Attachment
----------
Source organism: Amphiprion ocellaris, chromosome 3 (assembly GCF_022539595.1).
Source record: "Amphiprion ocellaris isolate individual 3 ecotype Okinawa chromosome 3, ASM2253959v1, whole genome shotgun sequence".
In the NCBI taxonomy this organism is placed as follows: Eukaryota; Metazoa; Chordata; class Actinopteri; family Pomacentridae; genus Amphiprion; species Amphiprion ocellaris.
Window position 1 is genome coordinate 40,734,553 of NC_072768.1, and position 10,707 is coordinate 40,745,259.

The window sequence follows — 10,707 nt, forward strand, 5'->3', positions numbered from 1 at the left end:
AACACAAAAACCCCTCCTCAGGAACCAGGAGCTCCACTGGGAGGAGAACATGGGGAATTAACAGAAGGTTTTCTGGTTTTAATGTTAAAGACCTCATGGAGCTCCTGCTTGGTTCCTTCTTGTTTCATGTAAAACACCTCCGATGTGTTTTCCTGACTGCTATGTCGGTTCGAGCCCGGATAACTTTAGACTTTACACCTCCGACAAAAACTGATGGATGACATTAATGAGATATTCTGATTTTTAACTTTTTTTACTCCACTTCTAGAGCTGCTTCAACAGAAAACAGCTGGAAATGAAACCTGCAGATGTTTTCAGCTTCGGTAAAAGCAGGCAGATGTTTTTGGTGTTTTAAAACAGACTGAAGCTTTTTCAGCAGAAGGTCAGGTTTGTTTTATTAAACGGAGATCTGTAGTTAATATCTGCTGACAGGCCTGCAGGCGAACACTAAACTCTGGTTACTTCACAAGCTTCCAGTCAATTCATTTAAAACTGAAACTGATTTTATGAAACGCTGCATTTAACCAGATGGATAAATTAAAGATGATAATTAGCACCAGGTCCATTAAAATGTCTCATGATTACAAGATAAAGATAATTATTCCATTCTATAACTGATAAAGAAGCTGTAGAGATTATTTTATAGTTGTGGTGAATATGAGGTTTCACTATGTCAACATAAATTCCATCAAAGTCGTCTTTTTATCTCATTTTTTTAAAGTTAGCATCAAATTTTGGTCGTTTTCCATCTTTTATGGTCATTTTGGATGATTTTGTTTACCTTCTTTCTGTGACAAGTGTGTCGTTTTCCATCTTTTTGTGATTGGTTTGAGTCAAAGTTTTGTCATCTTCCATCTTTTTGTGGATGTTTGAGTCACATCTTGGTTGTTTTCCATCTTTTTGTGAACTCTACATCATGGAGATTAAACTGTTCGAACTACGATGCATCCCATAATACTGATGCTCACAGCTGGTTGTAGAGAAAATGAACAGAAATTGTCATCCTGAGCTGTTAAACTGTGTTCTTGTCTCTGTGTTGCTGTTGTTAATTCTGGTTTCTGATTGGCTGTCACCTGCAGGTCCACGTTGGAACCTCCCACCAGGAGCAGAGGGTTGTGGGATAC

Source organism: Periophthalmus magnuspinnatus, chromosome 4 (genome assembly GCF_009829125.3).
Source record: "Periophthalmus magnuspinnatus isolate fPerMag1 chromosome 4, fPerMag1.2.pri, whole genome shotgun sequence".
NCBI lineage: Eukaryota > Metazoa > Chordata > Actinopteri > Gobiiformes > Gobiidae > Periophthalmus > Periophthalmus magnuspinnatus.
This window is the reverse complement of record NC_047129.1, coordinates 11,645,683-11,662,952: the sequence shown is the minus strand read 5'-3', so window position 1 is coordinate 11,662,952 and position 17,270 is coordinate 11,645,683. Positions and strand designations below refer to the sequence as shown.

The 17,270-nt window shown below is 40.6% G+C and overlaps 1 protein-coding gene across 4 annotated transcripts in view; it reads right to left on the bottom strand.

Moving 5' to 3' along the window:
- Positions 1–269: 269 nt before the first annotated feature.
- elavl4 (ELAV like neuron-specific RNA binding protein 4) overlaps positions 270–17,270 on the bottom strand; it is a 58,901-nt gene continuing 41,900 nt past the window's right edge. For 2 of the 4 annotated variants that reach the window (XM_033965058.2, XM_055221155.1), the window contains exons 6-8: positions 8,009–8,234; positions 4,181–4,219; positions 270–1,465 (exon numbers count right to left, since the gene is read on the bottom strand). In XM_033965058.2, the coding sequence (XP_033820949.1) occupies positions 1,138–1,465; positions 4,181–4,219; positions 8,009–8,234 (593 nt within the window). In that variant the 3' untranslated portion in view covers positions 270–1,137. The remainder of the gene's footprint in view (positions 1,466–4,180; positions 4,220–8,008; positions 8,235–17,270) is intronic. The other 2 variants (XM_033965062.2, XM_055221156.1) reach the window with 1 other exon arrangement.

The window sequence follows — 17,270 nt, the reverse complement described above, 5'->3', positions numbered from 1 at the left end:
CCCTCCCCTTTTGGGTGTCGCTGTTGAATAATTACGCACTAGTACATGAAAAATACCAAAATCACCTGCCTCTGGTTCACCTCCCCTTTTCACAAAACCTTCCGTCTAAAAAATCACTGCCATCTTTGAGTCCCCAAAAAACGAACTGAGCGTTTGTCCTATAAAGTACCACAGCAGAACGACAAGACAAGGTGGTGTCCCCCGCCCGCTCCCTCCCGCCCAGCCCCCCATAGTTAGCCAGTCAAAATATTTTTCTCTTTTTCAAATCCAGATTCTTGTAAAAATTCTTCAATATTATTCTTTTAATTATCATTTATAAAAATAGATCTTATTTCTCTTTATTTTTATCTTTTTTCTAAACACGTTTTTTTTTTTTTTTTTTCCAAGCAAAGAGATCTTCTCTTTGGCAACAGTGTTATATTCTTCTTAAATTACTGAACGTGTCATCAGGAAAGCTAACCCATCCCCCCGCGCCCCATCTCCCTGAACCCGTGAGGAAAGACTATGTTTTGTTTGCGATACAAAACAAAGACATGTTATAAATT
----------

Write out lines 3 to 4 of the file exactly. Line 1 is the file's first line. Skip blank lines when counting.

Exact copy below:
In the NCBI taxonomy this organism is placed as follows: Eukaryota; Metazoa; Chordata; class Actinopteri; family Pomacentridae; genus Amphiprion; species Amphiprion ocellaris.
Window position 1 is genome coordinate 40,734,553 of NC_072768.1, and position 10,707 is coordinate 40,745,259.